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IIci and IIsi still pop up, IIfx, IIx, and II's are much rarer.

 

68K machines in general (especially the larger sized ones) are just not showing up that often because they either don't sell well or because people just don't have that many laying around to sell.

 

I have seen some decent prices for 840av's and IIfx's when they do show up. Never seen a IIx on ebay, and Mac II's very rarely.

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They're huge and aren't really worth much even if the right buyer pops up: ergo, only people that care about them bother to sell them. Most people probably just throw them away these days, because the profit they could make off of them wouldn't be worth their time to pack and ship them.

 

It's so sad, isn't it?

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There is a problem in the UK too in that shipping rates have gone up substantially and now take into account the size of parcels as well as the weight. Since II's are an awkward size, the shipping would cost too much to be worth it.

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I was delighted to find a IIcx amongst a computer clearout at Uni. Currently it is lurking on the floor behind my electric organ, but I'm going to dig it out over the summer and have a good play with it. System 6 in colour is great fun!

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If somebody wanted a G3 they would buy a G3, if you are going to buy a Mac II I would think you had a specific use for it.

 

I think what he probably meant was that if a G3 is only worth $50, then a II must have a market value a lot lower than that, so no-one is going to want to pay $50 for one - finding one locally is the only option that really makes sense with something as heavy and with so little commercial value as a Mac II - if the don't have a market value of anywhere near $50 then no-one will want to pay that much for one, regardless of whether the money is going to the seller or is going on shipping expenses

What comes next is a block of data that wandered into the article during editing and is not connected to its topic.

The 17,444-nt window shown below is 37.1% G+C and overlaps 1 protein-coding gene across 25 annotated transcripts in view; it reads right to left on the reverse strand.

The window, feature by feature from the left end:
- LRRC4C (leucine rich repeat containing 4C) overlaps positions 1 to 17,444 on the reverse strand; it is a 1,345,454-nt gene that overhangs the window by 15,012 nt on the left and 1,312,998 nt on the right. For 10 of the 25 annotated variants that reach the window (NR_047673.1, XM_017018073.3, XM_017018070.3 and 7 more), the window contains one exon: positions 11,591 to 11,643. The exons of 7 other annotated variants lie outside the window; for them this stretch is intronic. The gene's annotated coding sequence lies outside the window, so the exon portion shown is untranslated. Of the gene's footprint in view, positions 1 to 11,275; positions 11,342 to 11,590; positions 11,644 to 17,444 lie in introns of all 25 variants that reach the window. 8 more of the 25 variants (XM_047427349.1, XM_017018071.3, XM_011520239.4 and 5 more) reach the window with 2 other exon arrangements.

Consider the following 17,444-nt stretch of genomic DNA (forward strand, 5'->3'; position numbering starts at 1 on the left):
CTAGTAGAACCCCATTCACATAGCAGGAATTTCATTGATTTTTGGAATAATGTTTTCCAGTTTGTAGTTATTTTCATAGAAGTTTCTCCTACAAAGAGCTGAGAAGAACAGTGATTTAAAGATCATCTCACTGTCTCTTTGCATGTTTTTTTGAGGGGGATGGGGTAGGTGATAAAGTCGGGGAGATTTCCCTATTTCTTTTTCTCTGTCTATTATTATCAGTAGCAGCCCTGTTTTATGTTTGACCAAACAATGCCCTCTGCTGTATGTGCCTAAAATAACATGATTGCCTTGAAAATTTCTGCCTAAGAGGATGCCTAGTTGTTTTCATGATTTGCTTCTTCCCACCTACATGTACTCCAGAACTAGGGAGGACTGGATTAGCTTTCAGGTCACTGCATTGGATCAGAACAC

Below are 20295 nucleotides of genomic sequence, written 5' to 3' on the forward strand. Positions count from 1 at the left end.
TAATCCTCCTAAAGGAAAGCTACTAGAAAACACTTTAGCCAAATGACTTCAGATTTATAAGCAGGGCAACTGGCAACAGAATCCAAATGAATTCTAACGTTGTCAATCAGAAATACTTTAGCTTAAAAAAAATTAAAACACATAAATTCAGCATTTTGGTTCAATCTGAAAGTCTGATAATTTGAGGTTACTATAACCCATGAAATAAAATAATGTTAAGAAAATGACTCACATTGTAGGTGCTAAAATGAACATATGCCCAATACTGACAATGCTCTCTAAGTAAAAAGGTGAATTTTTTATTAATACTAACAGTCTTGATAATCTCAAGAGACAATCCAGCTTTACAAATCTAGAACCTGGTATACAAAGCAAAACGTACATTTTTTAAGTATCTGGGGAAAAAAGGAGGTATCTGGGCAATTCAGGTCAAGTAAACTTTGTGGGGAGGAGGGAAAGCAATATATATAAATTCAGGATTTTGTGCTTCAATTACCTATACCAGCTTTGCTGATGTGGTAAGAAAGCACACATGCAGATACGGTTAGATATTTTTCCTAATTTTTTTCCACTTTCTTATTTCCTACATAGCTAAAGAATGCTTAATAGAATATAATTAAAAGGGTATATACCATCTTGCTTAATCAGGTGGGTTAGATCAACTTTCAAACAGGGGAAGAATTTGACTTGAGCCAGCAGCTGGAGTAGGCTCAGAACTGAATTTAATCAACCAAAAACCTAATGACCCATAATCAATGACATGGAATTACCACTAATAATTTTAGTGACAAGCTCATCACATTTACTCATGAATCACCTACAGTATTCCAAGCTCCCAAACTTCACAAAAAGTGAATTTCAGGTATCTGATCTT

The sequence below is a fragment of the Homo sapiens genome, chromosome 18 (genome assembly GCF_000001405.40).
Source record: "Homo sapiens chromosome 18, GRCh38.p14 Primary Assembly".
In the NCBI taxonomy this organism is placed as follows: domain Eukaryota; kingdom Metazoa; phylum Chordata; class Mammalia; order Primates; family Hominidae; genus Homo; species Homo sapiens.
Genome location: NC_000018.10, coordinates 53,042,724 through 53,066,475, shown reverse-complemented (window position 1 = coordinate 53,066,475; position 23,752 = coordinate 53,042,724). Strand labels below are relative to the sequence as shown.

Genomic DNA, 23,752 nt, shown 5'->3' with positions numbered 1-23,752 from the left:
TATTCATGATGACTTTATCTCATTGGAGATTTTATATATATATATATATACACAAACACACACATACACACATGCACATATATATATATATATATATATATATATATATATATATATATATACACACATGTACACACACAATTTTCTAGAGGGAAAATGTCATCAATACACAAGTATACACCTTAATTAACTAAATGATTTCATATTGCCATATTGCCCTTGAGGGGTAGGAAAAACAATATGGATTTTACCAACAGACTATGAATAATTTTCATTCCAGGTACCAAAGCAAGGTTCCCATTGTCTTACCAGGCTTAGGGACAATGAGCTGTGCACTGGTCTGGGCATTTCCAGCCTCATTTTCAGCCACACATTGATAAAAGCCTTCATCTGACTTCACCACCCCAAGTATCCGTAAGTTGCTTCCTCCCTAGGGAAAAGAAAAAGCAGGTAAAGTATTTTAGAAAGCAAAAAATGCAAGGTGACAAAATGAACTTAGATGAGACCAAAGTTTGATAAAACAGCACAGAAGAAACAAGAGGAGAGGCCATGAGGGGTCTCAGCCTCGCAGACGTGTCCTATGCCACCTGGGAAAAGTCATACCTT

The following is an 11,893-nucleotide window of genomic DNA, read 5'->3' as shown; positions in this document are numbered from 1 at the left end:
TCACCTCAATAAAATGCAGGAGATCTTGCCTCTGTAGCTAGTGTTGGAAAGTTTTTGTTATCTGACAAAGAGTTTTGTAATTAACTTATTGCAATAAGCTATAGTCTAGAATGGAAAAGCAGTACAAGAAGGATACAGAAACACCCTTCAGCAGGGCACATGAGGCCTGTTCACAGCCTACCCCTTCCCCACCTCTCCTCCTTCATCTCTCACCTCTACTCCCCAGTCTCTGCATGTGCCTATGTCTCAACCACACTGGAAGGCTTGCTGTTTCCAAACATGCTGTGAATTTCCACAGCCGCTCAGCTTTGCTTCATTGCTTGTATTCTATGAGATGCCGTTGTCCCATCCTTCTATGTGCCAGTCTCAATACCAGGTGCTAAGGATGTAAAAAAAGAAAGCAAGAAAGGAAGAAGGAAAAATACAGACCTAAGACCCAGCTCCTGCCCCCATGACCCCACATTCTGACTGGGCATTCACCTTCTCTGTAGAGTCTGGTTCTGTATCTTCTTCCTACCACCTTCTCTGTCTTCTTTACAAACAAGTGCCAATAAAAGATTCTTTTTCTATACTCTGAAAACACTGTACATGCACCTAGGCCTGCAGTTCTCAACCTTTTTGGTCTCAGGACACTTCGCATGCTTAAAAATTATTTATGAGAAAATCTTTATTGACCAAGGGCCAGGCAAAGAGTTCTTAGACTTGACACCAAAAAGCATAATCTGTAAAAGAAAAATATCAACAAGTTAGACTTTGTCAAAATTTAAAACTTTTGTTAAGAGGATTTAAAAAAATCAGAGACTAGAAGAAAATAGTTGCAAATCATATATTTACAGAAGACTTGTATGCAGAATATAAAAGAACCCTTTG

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You can't compare a low end but usable for daily tasks machine with a collector items value. Computers drop in value as their usefullness diminishes, then rise on their collectability value. A Mac II is not what I would call usable these days for most tasks, a G3 is for many tasks. If you look at the best mac II (the IIfx), I have seen them sell on ebay for over $50. Like I said before a person who buys a Mac II does so to add to his collection, a G3 buyer might just need a 2nd internet machine or a cheap server.

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True - do IIs really have any value as collector's items though? Usually it seems to be only the "special" ones that have market value in this way ie 128k/Portable/Tam/Cube. I guess a collector might pay something for a pristine one, but an average one seems unlikely (at least to me) to fetch anything really.

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Personally I would love a II or a IIx (or a spare IIfx), mostly because they are easy to work in and I collect tons of Nubus cards and need someplace to install them. Granted I don't think I would pay more then $20 for one, and would have to invest another $10 getting 2 PRAM batteries, but it would be worth it for what I use them for.

 

Each collector has his own ideas of what things are worth, you might think I am nuts spending $30 on a Mac II, I might look at people funny spending $400+ on an SE/30 (I would like a greyscale SE/30 but would never pay anywhere near that for one). Someday I might get around to putting together the first AVID video editing machine (sold in a Mac IIx), well if I knew what was in it and could find the software.

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About collector value: I think that if a Mac II is worth only $10 on the open market, then it has a pretty good collector value. Consider the collector value of a 16MHz 386 today... you'd be hard pressed to give one away. The fact that people will buy them for any amount of money is astonishing to me, and evidence that people love Macs.

 

The pity is that the $10 I'm so impressed with is such an objectively low number, so it gets back to the "the uninterested won't make enough money to care" problem. :-(